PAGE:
Men’s Health and the Elephant in the Room

Name one thing that men are more uncomfortable discussing than their feelings. Anything but feelings. You’ve probably heard the line: “Men have feelings too. For instance, sometimes we feel hungry.” But alas, there is something that men may talk about even less than their feelings.

How Ya’ Doin’?

The esteemed Cleveland Clinic recently reported on a telephone survey of 502 adult men conducted to determine if men discuss health issues with other men. Do they share cholesterol levels with their best buddies?
The survey found that men were 4 to 5 times more likely to talk about current events, sports, or their jobs, than their health. Only 7% of men discuss health issues with their friends.

Sneaking Suspicion

Now my experience with men is that unless it hurts or is life threatening, health issues may never cross their radar. I first learned this when we published on how large a benign scrotal mass called a spermatocele grows to before men seek care for it (answer: the size of a testicle!). Also, the delay in the self-diagnosis of testis cancer among young men is well known. The Cleveland Clinic survey merely confirms these suspicions:

  • 40% of adult men don’t get annual checkups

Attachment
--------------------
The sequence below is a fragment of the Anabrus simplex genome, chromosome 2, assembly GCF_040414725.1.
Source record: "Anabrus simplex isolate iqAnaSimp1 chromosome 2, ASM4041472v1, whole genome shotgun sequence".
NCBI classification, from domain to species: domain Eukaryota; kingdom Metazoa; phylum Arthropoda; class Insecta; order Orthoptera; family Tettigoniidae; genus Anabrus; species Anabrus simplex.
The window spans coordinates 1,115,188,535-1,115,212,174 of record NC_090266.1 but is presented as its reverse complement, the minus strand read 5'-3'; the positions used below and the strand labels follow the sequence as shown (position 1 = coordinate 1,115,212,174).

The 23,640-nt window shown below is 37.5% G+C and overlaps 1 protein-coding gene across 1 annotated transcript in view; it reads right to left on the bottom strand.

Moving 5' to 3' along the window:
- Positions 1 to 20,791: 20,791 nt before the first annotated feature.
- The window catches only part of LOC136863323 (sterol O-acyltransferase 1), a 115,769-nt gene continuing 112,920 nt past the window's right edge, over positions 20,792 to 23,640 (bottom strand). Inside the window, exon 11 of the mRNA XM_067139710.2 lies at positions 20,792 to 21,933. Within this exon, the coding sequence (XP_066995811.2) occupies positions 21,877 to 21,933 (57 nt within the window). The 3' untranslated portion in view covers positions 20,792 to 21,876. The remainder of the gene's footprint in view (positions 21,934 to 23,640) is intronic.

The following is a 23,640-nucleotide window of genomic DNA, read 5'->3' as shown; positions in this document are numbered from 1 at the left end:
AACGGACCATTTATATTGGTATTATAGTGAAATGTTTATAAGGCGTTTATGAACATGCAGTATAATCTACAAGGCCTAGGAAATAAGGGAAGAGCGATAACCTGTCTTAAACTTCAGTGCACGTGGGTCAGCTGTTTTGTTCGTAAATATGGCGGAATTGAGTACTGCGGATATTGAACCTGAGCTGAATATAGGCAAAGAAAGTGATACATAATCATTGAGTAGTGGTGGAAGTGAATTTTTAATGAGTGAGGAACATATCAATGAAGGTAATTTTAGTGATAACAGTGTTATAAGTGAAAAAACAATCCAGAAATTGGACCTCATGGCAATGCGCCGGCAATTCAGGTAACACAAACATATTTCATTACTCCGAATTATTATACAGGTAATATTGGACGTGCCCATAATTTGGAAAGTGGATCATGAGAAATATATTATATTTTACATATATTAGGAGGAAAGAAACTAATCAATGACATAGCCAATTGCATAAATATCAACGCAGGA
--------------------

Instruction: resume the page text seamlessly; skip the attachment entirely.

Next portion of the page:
• Two in five men (42%) go to the doctor when they fear they have a serious illness.
  • 19% of men admit to going to the doctor to stop a loved one from nagging.

So what is the elephant in the room when it comes to improving men’s health? Well, it’s men themselves. So how can we help? To answer this, I take inspiration from our White House meeting earlier this year:

  • Ask them to do it for you (a loved one)
  • Make it an honorable, gentlemanly thing to do to take good care of himself.
  • We should consider ways to bring health care to men instead of vice versa.
  • Use cell phones to meet men where they are and to tell them where they should go and what they should do.
  • Soften and demystify the language of medicine. Make it more user friendly.
  • Engage the families of men to better engage men.
  • Use humor to change behavior.
  • Provide role models for health and fitness, such as sports idols.
  • Promote the “e-patient” concept in healthcare: educated, equipped and empowered consumers.

It’s pretty clear to me that it will take a village to effect a sea change in the way men approach their health. Let’s start now.